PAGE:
Link to this 1955 Video

Over the years, there has been a new interest in this story. That renewed interest may have begun with Steve Whitaker. Steve Whitaker was a Master’s student at Florida State University and a primary contributor to that renewed interest through his graduate thesis on Emmet Till in 1962. [2]

[Steve] Whitaker had grown up in Tallahatchie County, Mississippi, and knew many of the principals in the case. Whitaker, often under the cover of darkness, would drive his recognizable Volkswagen around the state, interviewing jurors, lawyers, witnesses, and former law enforcement officials.

Occasionally he would return to find threatening notes left on his windshield.

Also under the cover of darkness would Whitaker slip across town in

Tallahassee to the library at Florida A&M University (FAMU). As a white student in the Jim Crow South, Whitaker was not legally allowed on FAMU’s campus. But with the help of a sympathetic librarian, Whitaker would slip in through a back door and sequester himself with the library’s collection of black newspapers. On one memorable night of racial violence in the city,

Whitaker needed a personal escort from the football team just to get off campus alive.

Whitaker defended his 206-page thesis in 1963, and there it sat in the bowels of FSU’s Strozier Library for years. These days it is online and widely heralded as the most important document ever written on the Till case—though still not published, at least until now. In a case woefully in need of primary sources, Whitaker had either found them or talked to them. With a bit of persuasive “lubrication” from Jack Daniels, he talked with all the lawyers. He talked to the sheriffs, the jurors, and the undertakers. His friends and family knew Roy Bryant and J. W. Milam. He got his hands on the trial transcript as well as on the grand jury hearing. Sheriff Strider gave him all of the mail he had received related to the case. William Bradford Huie shared his notes and stories about the interviews regarding the awful confession that ran in Look magazine.” [1]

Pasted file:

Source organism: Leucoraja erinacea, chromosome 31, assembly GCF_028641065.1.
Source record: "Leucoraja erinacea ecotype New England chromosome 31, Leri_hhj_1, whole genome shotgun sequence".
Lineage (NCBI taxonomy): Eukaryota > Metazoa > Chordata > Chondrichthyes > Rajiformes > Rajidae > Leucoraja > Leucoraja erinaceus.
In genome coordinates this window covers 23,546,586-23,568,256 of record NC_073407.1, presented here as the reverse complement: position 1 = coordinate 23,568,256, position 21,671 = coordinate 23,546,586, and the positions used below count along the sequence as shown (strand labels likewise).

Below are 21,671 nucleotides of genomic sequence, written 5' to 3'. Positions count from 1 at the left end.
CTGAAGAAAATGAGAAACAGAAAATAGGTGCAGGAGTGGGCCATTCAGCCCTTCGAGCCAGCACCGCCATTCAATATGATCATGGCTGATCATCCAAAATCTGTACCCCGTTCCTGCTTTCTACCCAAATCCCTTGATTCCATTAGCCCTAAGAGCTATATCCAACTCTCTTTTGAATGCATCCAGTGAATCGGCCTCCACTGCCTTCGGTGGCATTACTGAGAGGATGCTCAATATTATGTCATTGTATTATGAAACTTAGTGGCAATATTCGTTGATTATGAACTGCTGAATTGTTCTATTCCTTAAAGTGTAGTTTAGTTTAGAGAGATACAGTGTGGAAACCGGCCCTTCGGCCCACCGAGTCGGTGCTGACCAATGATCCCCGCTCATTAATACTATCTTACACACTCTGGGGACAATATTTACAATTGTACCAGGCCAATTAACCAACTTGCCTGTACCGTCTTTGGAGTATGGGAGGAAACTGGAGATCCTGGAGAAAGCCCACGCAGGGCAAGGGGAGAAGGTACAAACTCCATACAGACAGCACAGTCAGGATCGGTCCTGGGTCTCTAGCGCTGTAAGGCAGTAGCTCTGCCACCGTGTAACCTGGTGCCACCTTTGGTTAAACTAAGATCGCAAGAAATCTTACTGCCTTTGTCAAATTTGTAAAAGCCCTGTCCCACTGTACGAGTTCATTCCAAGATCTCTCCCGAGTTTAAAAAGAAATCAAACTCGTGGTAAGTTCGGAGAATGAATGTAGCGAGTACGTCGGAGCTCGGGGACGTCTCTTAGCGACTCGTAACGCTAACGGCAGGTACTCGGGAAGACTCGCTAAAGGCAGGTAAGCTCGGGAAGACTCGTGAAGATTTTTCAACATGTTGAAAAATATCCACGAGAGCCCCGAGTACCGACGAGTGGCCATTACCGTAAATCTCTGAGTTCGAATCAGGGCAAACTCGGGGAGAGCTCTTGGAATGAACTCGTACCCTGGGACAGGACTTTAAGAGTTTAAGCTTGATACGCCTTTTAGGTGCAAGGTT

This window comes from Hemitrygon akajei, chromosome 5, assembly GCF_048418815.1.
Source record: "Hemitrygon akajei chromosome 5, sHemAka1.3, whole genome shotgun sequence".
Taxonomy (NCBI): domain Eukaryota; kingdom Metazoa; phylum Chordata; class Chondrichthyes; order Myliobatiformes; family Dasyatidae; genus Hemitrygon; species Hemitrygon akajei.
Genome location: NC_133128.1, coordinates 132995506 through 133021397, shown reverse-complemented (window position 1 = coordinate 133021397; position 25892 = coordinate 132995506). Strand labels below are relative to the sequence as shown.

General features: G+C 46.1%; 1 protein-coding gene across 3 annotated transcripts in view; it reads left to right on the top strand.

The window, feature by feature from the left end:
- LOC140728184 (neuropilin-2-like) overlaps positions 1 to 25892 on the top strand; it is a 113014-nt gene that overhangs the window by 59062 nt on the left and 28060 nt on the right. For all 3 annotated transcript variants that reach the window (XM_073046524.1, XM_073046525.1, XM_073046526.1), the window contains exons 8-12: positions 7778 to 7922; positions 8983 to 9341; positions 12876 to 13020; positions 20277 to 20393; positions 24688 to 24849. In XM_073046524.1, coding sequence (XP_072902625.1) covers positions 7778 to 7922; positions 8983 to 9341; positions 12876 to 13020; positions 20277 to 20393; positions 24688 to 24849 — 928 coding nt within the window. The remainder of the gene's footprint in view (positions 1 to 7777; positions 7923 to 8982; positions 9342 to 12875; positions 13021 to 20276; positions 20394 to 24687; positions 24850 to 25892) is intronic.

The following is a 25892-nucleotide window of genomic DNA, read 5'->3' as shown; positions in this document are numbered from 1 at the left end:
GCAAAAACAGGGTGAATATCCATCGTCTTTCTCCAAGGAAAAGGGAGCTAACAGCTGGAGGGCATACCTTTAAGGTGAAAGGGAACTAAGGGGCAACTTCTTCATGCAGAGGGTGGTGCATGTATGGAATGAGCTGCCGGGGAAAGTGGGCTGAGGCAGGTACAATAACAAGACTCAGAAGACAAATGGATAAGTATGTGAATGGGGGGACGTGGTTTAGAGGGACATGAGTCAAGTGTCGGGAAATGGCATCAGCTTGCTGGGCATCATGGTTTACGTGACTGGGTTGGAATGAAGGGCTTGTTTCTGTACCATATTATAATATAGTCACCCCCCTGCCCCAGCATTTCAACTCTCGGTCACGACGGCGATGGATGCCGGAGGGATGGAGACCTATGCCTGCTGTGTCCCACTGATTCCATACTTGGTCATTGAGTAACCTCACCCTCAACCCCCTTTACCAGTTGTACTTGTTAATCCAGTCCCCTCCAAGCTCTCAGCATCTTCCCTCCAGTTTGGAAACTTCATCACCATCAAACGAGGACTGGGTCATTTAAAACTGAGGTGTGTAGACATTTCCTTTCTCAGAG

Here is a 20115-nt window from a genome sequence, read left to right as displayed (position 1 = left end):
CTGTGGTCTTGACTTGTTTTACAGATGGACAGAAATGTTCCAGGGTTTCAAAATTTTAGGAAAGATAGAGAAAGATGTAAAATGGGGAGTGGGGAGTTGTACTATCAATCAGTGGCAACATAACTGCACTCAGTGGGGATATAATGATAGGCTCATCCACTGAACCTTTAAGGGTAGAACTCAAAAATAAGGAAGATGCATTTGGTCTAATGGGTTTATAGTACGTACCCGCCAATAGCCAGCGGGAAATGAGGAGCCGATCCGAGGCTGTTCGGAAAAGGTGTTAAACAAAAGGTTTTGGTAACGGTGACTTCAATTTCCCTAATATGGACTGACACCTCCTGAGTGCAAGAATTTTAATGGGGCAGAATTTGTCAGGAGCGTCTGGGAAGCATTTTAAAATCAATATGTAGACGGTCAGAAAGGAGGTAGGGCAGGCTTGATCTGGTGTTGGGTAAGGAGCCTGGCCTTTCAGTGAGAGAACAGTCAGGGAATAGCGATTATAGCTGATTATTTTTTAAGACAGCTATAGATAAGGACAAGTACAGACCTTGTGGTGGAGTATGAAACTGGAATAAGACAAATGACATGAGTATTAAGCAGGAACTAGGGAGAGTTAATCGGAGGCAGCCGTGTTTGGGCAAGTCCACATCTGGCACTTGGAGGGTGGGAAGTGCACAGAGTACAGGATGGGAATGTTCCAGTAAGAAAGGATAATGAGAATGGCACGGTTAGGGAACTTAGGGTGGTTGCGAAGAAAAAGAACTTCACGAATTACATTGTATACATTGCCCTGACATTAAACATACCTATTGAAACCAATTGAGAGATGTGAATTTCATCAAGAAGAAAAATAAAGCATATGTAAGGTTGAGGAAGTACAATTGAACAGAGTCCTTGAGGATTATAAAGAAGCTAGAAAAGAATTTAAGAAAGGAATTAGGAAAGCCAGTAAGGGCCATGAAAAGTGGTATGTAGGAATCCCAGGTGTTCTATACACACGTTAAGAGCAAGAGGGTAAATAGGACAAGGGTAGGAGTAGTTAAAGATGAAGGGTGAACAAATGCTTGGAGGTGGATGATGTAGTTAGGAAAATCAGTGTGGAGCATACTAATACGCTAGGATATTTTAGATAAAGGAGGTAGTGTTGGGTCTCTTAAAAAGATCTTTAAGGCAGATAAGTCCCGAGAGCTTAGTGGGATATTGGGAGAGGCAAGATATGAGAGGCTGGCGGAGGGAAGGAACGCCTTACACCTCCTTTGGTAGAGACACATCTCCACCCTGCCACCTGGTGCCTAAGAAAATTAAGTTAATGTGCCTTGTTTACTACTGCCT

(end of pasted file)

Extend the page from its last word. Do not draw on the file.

√  Then in 1988, Stephen J. Whitfield’s book, A Death in the Delta, again sought to bring attention to this tragic and unaddressed injustice.

√  In 2003, the PBS documentary,The Murder of Emmett Till, aired.

√  In 2005, A Wreath for Emmett Till, an extensive poem, was written by Marilyn Nelson.

√  An FBI “cold case” investigation began in 2006, with no meaningful outcome or prosecution of any involved.

√  In 2007, The murder of Emmett Till, by David Aretha, was published — pgs 138-139.

√  In 2010,The Murder of Emmett Till, by David Robson was written.

√  The federal investigation into the murder of Emmett Till ended December 6, 2021.

√  Mamie till-Mobley died in 2003.

“Mamie Till-Mobley, who died in 2003 just as she a i pleted this memoir, has honored us with her full testimony; I focused on my son while I considered this book…. The result is in your hands…. I am experienced, but not cynical, . . . I am hopeful that we all can be better than we are. I’ve been broken hearted, but I still maintain an oversized capacity for love.’ ” [3]

“We cannot afford the luxury of self-pity. Our top priority now is to get on with the building process. My personal peace has come through helping boys and girls reach beyond the ordinary and strive for the extraordinary. We must teach our children to weather the hurricanes of life, pick up the pieces, and rebuild. We must impress upon our children that even when troubles rise to seven-point- one on life’s Richter scale, they must be anchored so deeply that, though they sway, they will not topple.”
— Mamie Till-Mobley November 5, 1989″ — [3] pg viiii

√  Yesterday, January 6, 2022, ABC Series Premiere – Women of the Movement aired.

“His name is Emmett Till. I want people to know that he is a good boy,” says Tony Award winner Adrienne Warren as Mamie Till-Mobley in the first look at Women of the MovementThe ABC limited series is based on the real-life murder of Emmett Till and its effect on the Civil Rights Movement.

Note: “Cinema” carries a tremendous ability to do a lot of heavy lifting, for bad, but also for good. This is one of those “good” examples.  Take the time to watch part 1, and next week, part 2.

Other Details & Links:

1. https://baltimorecitycollege.libguides.com/ld.php?content_id=25819408

2. Steve Whitaker’s Graduate Thesis — download pdf

3. Flyleaf of the cover: “Death of innocence : the story of the hate crime that changed America.”








A Lot of Bad Advice In A Complex, Fallen World

Over the years, a lot of bad-to-terrible counsel has been given by ministries and pastors concerning mental illness, the use of medications, and marriage.  The real world of life and living is far more complex that many counselors and pastors are open to understanding when they speak and respond as theological ideologues.